Experts say that as treatments for bleeding disorders have expanded and improved, they are seeing a bigger issue with nonadherence. For instance, people with severe hemophilia who are taking extended half-life products and now consider themselves “free” from intense treatment and management may become less attentive to their treatment.

“With less frequent as well as subcutaneous treatments, you would think that adherence should be better, but there are still challenges with adhering to the new therapies,” Thornburg says.

Even people who have had success with gene therapy may become overconfident and overdo activities that may jeopardize their joint health. While gene therapy may slow down or prevent hemophilic arthropathy progression, it cannot undo the damage that’s already been done, Leavitt says.

“Patients who undergo gene therapy typically experience marked improvement in their joint symptoms, and we see that they then tax their joints well beyond what they did in the past,” he says. “We need to be sure patients understand that underlying arthropathy is not expected to improve, so wise choices are still important for the best possible long-term joint health and function.”

For Sean Pentz, those bad bleeds in his 20s forced him to come to terms with his nonadherence and become much more vigilant about his hemophilia treatment.

“With support from family and doctors, I learned from mistakes, developed better habits, and have minimized bleeds for the past 15 years,” he says. “Now, I enjoy an active life with my daughters — hiking, biking, and playing sports, free from past limitations.”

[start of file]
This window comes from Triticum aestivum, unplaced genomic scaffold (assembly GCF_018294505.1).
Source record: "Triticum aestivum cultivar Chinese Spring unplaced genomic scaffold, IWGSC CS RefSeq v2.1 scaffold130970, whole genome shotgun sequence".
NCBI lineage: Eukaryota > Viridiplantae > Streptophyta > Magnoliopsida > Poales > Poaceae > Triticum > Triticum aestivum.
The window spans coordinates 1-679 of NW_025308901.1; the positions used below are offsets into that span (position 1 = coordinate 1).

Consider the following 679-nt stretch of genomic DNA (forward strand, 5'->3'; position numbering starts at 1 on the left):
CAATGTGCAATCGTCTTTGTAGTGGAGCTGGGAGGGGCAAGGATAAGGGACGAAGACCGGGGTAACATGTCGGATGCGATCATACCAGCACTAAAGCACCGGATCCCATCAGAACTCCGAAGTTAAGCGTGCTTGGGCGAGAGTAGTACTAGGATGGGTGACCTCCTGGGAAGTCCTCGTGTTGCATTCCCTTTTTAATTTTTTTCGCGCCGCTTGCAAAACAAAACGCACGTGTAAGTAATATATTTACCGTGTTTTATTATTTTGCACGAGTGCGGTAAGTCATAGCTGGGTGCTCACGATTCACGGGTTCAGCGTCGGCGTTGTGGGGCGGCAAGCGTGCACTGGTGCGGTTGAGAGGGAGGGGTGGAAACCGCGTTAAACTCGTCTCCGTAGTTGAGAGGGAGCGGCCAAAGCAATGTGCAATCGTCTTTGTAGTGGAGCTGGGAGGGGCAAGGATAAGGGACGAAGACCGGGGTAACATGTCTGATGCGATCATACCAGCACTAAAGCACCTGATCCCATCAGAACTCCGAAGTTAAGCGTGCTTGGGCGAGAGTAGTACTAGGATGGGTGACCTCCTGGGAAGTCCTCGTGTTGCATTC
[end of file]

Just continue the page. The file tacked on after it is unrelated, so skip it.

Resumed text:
Tips for Staying Accountable

Keeping on top of your treatment regimen can help prevent serious complications and improve your quality of life. These tips can make it easier to stay compliant.

Respect Routines. 

“Setting routines in place as young as possible will help you be successful with your adherence to your prophylaxis,” Pentz says. “By taking command of giving yourself infusions, ordering your medication, communicating with your hematologist, and setting your schedule, you will definitely reduce the amount of pain and suffering from bleeds that are the result of nonadherence.”

Set reminders. 

Use a written log, a calendar on the refrigerator, or one of the many medication apps to remind you when it’s treatment time. “It doesn’t matter which one you use, just pick one,” Sidonio says. “Use the one that you feel is useful. Some of the apps allow communication with staff at your treatment center, which is helpful as well.”

Get support from community. 

Make it a priority to connect with others who share your condition, Sidonio says. “It’s nice to get encouragement from the staff at your hemophilia treatment center, but I think peer encouragement is helpful, too. You have people who are going through the exact same thing, and sometimes it’s nice just to hear other people saying, ‘I’m struggling with this, too. I missed a dose last week, and then I had a bleed’ or ‘I’m just kind of tired of doing these infusions,’” he says.

“There are lots of virtual communities, lots of groups out there, and lots of opportunities to have get-togethers and go to family camps. These things help reinforce the reasons why you’re doing this. You feel like you’re not the only one.”

Be honest. 

Above all, it’s important to be truthful with your doctors if you’ve missed doses of your medications. Clinicians understand that people miss doses or get off track. They’re there to offer help, not to judge, but they can’t offer suggestions when they do not know the reality of the situation.

“The worst thing that can happen is when a patient tells us that they’re doing their factor prophylaxis when they aren’t,” Sidonio says. “We had a young child get hurt and develop an intracranial hemorrhage. We found out they were not doing the prophylaxis because they had issues with IV access. We could have worked with them and prevented that.”

Pentz says to set aside any shame you may feel and reach out for help. “There is no reason to let shame hold you back from making a positive change for your care,” he says.